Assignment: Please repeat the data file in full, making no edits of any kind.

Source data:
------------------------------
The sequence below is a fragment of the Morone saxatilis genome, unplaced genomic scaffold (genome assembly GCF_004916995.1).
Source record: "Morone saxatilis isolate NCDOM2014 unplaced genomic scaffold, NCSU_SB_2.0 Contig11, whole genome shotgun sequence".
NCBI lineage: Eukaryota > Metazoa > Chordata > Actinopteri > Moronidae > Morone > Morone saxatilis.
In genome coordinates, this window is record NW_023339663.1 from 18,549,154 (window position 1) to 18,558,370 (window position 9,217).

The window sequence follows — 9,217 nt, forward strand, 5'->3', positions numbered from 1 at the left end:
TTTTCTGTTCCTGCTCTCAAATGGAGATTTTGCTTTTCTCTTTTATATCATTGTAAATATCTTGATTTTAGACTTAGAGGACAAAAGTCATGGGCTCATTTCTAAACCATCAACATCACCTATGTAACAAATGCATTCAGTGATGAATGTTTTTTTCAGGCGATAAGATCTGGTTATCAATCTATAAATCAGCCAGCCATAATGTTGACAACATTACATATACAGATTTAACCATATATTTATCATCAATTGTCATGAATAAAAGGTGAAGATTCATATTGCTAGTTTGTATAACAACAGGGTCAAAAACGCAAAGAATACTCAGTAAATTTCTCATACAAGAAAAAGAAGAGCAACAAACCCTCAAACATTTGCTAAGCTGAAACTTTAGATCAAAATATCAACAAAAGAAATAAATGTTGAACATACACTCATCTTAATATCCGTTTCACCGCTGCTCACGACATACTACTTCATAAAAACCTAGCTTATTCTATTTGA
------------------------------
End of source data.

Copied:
The sequence below is a fragment of the Morone saxatilis genome, unplaced genomic scaffold (genome assembly GCF_004916995.1).
Source record: "Morone saxatilis isolate NCDOM2014 unplaced genomic scaffold, NCSU_SB_2.0 Contig11, whole genome shotgun sequence".
NCBI lineage: Eukaryota > Metazoa > Chordata > Actinopteri > Moronidae > Morone > Morone saxatilis.
In genome coordinates, this window is record NW_023339663.1 from 18,549,154 (window position 1) to 18,558,370 (window position 9,217).

The window sequence follows — 9,217 nt, forward strand, 5'->3', positions numbered from 1 at the left end:
TTTTCTGTTCCTGCTCTCAAATGGAGATTTTGCTTTTCTCTTTTATATCATTGTAAATATCTTGATTTTAGACTTAGAGGACAAAAGTCATGGGCTCATTTCTAAACCATCAACATCACCTATGTAACAAATGCATTCAGTGATGAATGTTTTTTTCAGGCGATAAGATCTGGTTATCAATCTATAAATCAGCCAGCCATAATGTTGACAACATTACATATACAGATTTAACCATATATTTATCATCAATTGTCATGAATAAAAGGTGAAGATTCATATTGCTAGTTTGTATAACAACAGGGTCAAAAACGCAAAGAATACTCAGTAAATTTCTCATACAAGAAAAAGAAGAGCAACAAACCCTCAAACATTTGCTAAGCTGAAACTTTAGATCAAAATATCAACAAAAGAAATAAATGTTGAACATACACTCATCTTAATATCCGTTTCACCGCTGCTCACGACATACTACTTCATAAAAACCTAGCTTATTCTATTTGA